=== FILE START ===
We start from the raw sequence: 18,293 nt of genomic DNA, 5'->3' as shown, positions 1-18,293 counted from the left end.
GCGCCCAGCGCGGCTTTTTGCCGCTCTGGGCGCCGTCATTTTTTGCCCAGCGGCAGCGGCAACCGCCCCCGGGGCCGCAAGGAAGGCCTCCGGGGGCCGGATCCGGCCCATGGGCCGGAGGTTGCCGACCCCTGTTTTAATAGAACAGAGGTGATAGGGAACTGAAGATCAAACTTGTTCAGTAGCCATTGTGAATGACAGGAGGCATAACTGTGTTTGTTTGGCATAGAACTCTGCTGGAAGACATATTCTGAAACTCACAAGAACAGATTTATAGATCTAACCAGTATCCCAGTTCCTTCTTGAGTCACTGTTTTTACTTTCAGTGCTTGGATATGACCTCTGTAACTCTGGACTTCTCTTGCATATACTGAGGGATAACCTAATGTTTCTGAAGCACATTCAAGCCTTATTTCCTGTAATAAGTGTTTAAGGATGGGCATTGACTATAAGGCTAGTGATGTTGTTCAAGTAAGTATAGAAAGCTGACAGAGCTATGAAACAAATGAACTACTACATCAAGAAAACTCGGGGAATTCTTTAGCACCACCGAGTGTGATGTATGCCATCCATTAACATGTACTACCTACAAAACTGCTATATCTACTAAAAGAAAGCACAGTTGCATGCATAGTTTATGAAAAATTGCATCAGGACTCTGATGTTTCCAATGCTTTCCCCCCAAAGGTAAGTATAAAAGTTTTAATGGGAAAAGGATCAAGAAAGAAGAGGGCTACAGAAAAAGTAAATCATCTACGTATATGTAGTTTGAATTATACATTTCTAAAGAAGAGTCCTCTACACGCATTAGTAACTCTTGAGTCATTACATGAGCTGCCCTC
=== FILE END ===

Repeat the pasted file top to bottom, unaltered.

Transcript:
We start from the raw sequence: 18,293 nt of genomic DNA, 5'->3' as shown, positions 1-18,293 counted from the left end.
GCGCCCAGCGCGGCTTTTTGCCGCTCTGGGCGCCGTCATTTTTTGCCCAGCGGCAGCGGCAACCGCCCCCGGGGCCGCAAGGAAGGCCTCCGGGGGCCGGATCCGGCCCATGGGCCGGAGGTTGCCGACCCCTGTTTTAATAGAACAGAGGTGATAGGGAACTGAAGATCAAACTTGTTCAGTAGCCATTGTGAATGACAGGAGGCATAACTGTGTTTGTTTGGCATAGAACTCTGCTGGAAGACATATTCTGAAACTCACAAGAACAGATTTATAGATCTAACCAGTATCCCAGTTCCTTCTTGAGTCACTGTTTTTACTTTCAGTGCTTGGATATGACCTCTGTAACTCTGGACTTCTCTTGCATATACTGAGGGATAACCTAATGTTTCTGAAGCACATTCAAGCCTTATTTCCTGTAATAAGTGTTTAAGGATGGGCATTGACTATAAGGCTAGTGATGTTGTTCAAGTAAGTATAGAAAGCTGACAGAGCTATGAAACAAATGAACTACTACATCAAGAAAACTCGGGGAATTCTTTAGCACCACCGAGTGTGATGTATGCCATCCATTAACATGTACTACCTACAAAACTGCTATATCTACTAAAAGAAAGCACAGTTGCATGCATAGTTTATGAAAAATTGCATCAGGACTCTGATGTTTCCAATGCTTTCCCCCCAAAGGTAAGTATAAAAGTTTTAATGGGAAAAGGATCAAGAAAGAAGAGGGCTACAGAAAAAGTAAATCATCTACGTATATGTAGTTTGAATTATACATTTCTAAAGAAGAGTCCTCTACACGCATTAGTAACTCTTGAGTCATTACATGAGCTGCCCTC